Selby adds: "Claudette wanted her house to be a living palette. She thought there may be cladding options in the future that do more than just clad a home and wanted to retain the ability to easily change this component."
In addition to improving the building envelope, Stern wanted an energy-efficient heating and cooling system. Her existing HVAC system was at the end of its life well before renovations began and she was interested in geothermal as the replacement. Meadowlark Builders designed a geothermal system for the Nautilus House but actually installed it in her home about a year before renovations.
As a found-object artist, Stern was adamant about finding a place for everything that was removed from her existing home. "We reused just about everything and ended up with about 10 yards of total waste," Selby comments. "It was a good learning experience. It sounds onerous, but it wasn't that bad, which inspired us to do this on all our projects."
For example, the team opted to remove Stern's existing fireplace. The utility-grade brick became the floor of the home's biosolarium, which is an open area that creates an opportunity for passive heating and cooling. "One of the things we like to do in green building is tap into as much free energy as we can find," Klement explains. "We analyzed the natural aspects of the site, and the tree corridor allows the prevailing winds that come from the southwest to funnel toward the house. That affects positive pressure on the house's southwest corner. On the northeast corner, we then have negative pressure."
The team created an overlook between the second-floor plane and the biosolarium, allowing warm air that rises to stratify at the top of the home's arch. On the leeward side of the house—the negative-pressure area—motorized windows open and draw the warm air out of the home in summer. "We're using convective action, position and design of the house, and location of windows to work as an integrated system to passively cool the house," Klement remarks.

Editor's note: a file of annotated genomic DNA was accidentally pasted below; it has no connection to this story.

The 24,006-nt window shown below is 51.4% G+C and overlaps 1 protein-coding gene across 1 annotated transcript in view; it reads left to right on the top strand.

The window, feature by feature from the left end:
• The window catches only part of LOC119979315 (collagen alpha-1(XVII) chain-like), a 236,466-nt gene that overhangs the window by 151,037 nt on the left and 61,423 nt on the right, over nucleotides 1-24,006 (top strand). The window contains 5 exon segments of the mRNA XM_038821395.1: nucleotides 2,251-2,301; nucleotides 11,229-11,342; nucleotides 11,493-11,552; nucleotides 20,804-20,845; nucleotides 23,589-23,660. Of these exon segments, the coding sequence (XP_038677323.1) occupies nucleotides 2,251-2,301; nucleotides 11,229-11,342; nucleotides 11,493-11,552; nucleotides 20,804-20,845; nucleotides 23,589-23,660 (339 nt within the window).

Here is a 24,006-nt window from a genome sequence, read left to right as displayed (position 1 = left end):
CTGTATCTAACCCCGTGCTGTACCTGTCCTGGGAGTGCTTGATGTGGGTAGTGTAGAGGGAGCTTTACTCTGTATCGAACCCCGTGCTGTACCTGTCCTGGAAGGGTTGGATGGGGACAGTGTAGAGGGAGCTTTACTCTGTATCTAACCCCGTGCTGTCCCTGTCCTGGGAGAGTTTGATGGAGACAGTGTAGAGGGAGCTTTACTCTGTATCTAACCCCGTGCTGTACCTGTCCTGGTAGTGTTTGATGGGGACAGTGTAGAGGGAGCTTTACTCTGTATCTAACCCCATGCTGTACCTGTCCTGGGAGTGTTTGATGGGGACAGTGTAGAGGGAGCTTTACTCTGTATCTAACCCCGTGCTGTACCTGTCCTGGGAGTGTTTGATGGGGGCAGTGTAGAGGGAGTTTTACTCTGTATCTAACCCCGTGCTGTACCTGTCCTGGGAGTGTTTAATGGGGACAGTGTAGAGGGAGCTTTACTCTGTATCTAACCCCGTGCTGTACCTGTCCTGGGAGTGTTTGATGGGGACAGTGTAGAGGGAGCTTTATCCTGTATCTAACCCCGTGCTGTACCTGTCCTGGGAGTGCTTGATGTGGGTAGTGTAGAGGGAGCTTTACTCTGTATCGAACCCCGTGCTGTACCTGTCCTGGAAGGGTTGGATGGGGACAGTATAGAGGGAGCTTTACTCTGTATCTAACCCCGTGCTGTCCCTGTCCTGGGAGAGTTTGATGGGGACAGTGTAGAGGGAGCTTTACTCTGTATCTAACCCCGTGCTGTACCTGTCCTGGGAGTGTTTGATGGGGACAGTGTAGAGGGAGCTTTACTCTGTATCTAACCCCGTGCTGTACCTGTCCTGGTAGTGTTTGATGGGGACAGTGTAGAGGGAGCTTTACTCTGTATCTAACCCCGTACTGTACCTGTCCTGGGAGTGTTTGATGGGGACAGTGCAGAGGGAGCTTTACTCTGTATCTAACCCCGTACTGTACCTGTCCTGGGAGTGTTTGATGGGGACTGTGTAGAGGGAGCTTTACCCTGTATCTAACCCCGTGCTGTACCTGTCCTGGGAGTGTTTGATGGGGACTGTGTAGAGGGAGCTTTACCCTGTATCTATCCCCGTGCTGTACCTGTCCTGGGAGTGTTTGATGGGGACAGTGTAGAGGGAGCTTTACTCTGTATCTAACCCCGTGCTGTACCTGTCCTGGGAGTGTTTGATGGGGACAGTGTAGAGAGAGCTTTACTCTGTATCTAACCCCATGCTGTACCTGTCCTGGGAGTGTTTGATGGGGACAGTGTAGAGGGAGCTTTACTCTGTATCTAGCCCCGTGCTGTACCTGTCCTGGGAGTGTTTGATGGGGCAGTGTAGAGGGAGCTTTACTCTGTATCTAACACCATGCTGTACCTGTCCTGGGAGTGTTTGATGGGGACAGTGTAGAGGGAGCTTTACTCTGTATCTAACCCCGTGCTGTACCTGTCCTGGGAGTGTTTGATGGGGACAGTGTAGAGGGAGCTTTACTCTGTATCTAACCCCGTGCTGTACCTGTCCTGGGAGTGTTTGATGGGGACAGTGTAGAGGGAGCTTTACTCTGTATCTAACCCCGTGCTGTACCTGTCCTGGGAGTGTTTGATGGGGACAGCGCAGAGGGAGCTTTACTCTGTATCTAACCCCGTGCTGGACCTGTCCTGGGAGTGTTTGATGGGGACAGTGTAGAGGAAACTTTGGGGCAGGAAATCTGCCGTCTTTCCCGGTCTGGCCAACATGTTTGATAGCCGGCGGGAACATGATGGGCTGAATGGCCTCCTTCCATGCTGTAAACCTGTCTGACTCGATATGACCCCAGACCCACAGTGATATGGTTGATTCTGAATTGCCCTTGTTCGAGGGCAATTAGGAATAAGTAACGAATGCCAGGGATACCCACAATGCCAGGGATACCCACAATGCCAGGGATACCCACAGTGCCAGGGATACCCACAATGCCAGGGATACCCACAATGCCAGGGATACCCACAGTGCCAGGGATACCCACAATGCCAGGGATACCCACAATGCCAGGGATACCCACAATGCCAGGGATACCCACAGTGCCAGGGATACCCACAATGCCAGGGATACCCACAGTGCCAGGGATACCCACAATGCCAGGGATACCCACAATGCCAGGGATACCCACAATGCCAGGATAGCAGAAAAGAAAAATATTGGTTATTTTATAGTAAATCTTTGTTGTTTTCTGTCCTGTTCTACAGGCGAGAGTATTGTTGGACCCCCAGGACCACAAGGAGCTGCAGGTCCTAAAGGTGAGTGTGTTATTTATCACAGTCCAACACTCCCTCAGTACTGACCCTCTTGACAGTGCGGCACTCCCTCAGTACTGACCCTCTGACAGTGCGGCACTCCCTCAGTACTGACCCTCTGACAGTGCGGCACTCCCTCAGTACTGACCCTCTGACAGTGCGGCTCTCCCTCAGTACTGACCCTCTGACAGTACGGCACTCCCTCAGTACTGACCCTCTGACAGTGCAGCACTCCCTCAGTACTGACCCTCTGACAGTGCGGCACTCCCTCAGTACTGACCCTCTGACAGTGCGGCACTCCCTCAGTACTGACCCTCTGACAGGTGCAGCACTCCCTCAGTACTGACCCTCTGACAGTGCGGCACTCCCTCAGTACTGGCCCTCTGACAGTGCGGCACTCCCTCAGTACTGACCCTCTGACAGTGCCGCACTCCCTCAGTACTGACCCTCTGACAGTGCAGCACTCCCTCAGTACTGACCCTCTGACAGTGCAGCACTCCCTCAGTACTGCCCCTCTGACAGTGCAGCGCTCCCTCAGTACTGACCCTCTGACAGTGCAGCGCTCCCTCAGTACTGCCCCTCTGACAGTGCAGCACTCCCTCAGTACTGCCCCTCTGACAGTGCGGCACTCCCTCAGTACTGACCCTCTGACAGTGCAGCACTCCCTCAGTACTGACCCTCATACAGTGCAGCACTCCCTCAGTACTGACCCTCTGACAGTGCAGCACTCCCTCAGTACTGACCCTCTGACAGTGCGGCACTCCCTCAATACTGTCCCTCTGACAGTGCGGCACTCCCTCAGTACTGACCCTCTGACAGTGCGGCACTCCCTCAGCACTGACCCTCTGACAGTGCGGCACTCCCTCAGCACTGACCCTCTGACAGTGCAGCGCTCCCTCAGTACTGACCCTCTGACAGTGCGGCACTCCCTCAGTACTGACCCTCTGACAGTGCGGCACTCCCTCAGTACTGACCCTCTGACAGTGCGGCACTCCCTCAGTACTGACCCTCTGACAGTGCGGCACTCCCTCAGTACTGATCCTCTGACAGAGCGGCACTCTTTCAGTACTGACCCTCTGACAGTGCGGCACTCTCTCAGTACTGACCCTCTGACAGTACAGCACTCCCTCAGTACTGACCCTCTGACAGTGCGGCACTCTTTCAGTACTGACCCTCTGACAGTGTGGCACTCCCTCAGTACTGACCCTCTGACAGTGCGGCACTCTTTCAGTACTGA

During winter, warm air that has risen is pulled into what the team calls the monolith, a tower that separates the biosolarium and dining room. The top of the monolith has three 10-inch ducts that are tied to the mechanical system.
"Warm air is drawn in and routed down to the biosolarium floor," Klement says. "We dug out the floor 24 inches and lined the excavated area, like a bathtub, with rigid insulation on all sides. The monolith ducts are branched into smaller ducts, forming an exchange manifold running through what we filled back in with sand and limestone.
We placed the biosolarium's brick floor on top of that. This warm air then tempers what would be a cold floor in the winter."
Stern's profession also inspired creativity with materials. The home's east side features windows of different shapes, sizes, styles and types of glass. Meadowlark Builders contacted its local window manufacturer representative and was able to intercept one of the manufacturer's trucks taking a load of new windows that couldn't be used back to the plant for recycling. "One of the core tenets of green building is to reduce the amount of materials going to the waste stream," Klement remarks. "We actually went to the waste stream and extracted material for this project at a deep discount. This is a perfect example of knitting together opportunity with the client's goals, green-building strategy and energy goals."
Yet another example of finding new uses for materials is the OSB that features a water-based floor finish and is installed as flooring in the second-floor artist space. "It looks great at 32 cents per square foot and required very little labor," Selby notes.
Although Selby and Klement have worked on green-building projects before, the Nautilus House was a valuable learning experience for both of them, and they hope the house will inspire others to build and remodel in an energy-efficient manner. "The most incredible opportunities for change occur when we have the greatest challenges," Klement remarks. "We are dealing with the climate crisis, the energy crisis and the economic crisis. Yes, green building is different, but I cannot think of a more exciting time to be in the remodeling industry than right now. Not only is it exciting to do beautiful work but Harvard University's Joint Center for Housing Studies says there are 130 million existing homes in America and more than 50 million have little or no insulation. We are in a position to make a difference. We're the remodeling industry; we must address this!"